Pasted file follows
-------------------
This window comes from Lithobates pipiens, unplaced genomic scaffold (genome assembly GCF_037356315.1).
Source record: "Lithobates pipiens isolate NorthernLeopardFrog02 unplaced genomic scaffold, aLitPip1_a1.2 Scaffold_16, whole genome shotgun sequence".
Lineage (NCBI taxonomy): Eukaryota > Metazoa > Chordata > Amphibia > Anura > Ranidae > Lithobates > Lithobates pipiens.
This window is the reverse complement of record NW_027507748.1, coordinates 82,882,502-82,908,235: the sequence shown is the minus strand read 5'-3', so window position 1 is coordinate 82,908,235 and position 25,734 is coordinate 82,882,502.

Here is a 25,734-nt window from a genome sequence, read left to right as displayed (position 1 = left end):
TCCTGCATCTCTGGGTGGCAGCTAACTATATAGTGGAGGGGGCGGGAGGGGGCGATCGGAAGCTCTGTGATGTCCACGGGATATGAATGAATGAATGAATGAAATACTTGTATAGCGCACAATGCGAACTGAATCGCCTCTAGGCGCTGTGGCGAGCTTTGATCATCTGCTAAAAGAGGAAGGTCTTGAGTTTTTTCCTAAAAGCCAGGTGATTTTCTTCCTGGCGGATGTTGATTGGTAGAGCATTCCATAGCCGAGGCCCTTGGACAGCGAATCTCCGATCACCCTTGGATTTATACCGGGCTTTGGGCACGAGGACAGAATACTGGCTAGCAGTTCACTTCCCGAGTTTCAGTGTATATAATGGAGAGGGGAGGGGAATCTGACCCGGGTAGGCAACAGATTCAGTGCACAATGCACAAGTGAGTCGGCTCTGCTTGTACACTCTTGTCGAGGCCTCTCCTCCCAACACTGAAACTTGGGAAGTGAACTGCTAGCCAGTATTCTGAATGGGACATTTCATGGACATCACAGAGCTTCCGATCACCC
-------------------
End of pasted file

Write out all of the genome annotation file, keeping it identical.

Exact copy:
This window comes from Lithobates pipiens, unplaced genomic scaffold (genome assembly GCF_037356315.1).
Source record: "Lithobates pipiens isolate NorthernLeopardFrog02 unplaced genomic scaffold, aLitPip1_a1.2 Scaffold_16, whole genome shotgun sequence".
Lineage (NCBI taxonomy): Eukaryota > Metazoa > Chordata > Amphibia > Anura > Ranidae > Lithobates > Lithobates pipiens.
This window is the reverse complement of record NW_027507748.1, coordinates 82,882,502-82,908,235: the sequence shown is the minus strand read 5'-3', so window position 1 is coordinate 82,908,235 and position 25,734 is coordinate 82,882,502.

Here is a 25,734-nt window from a genome sequence, read left to right as displayed (position 1 = left end):
TCCTGCATCTCTGGGTGGCAGCTAACTATATAGTGGAGGGGGCGGGAGGGGGCGATCGGAAGCTCTGTGATGTCCACGGGATATGAATGAATGAATGAATGAAATACTTGTATAGCGCACAATGCGAACTGAATCGCCTCTAGGCGCTGTGGCGAGCTTTGATCATCTGCTAAAAGAGGAAGGTCTTGAGTTTTTTCCTAAAAGCCAGGTGATTTTCTTCCTGGCGGATGTTGATTGGTAGAGCATTCCATAGCCGAGGCCCTTGGACAGCGAATCTCCGATCACCCTTGGATTTATACCGGGCTTTGGGCACGAGGACAGAATACTGGCTAGCAGTTCACTTCCCGAGTTTCAGTGTATATAATGGAGAGGGGAGGGGAATCTGACCCGGGTAGGCAACAGATTCAGTGCACAATGCACAAGTGAGTCGGCTCTGCTTGTACACTCTTGTCGAGGCCTCTCCTCCCAACACTGAAACTTGGGAAGTGAACTGCTAGCCAGTATTCTGAATGGGACATTTCATGGACATCACAGAGCTTCCGATCACCC